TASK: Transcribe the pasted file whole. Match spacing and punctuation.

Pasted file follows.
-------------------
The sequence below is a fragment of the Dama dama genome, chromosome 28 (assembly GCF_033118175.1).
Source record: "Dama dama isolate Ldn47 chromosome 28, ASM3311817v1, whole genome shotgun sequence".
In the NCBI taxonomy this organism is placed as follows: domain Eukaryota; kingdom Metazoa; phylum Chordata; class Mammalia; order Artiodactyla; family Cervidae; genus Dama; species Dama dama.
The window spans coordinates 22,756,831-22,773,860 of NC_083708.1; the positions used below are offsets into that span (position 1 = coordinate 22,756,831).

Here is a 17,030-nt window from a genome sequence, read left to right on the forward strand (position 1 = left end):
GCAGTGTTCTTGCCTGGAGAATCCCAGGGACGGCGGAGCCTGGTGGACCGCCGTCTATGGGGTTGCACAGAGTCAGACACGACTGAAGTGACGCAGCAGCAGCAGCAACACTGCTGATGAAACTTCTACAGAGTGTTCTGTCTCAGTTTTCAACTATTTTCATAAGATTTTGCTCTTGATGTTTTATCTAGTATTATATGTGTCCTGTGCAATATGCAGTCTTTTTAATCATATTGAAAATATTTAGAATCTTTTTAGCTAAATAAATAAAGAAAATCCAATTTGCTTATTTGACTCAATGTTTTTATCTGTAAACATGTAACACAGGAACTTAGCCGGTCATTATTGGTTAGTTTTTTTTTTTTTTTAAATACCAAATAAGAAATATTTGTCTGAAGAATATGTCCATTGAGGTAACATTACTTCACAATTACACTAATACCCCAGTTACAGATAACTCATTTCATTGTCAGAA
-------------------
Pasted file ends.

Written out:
The sequence below is a fragment of the Dama dama genome, chromosome 28 (assembly GCF_033118175.1).
Source record: "Dama dama isolate Ldn47 chromosome 28, ASM3311817v1, whole genome shotgun sequence".
In the NCBI taxonomy this organism is placed as follows: domain Eukaryota; kingdom Metazoa; phylum Chordata; class Mammalia; order Artiodactyla; family Cervidae; genus Dama; species Dama dama.
The window spans coordinates 22,756,831-22,773,860 of NC_083708.1; the positions used below are offsets into that span (position 1 = coordinate 22,756,831).

Here is a 17,030-nt window from a genome sequence, read left to right on the forward strand (position 1 = left end):
GCAGTGTTCTTGCCTGGAGAATCCCAGGGACGGCGGAGCCTGGTGGACCGCCGTCTATGGGGTTGCACAGAGTCAGACACGACTGAAGTGACGCAGCAGCAGCAGCAACACTGCTGATGAAACTTCTACAGAGTGTTCTGTCTCAGTTTTCAACTATTTTCATAAGATTTTGCTCTTGATGTTTTATCTAGTATTATATGTGTCCTGTGCAATATGCAGTCTTTTTAATCATATTGAAAATATTTAGAATCTTTTTAGCTAAATAAATAAAGAAAATCCAATTTGCTTATTTGACTCAATGTTTTTATCTGTAAACATGTAACACAGGAACTTAGCCGGTCATTATTGGTTAGTTTTTTTTTTTTTTTAAATACCAAATAAGAAATATTTGTCTGAAGAATATGTCCATTGAGGTAACATTACTTCACAATTACACTAATACCCCAGTTACAGATAACTCATTTCATTGTCAGAA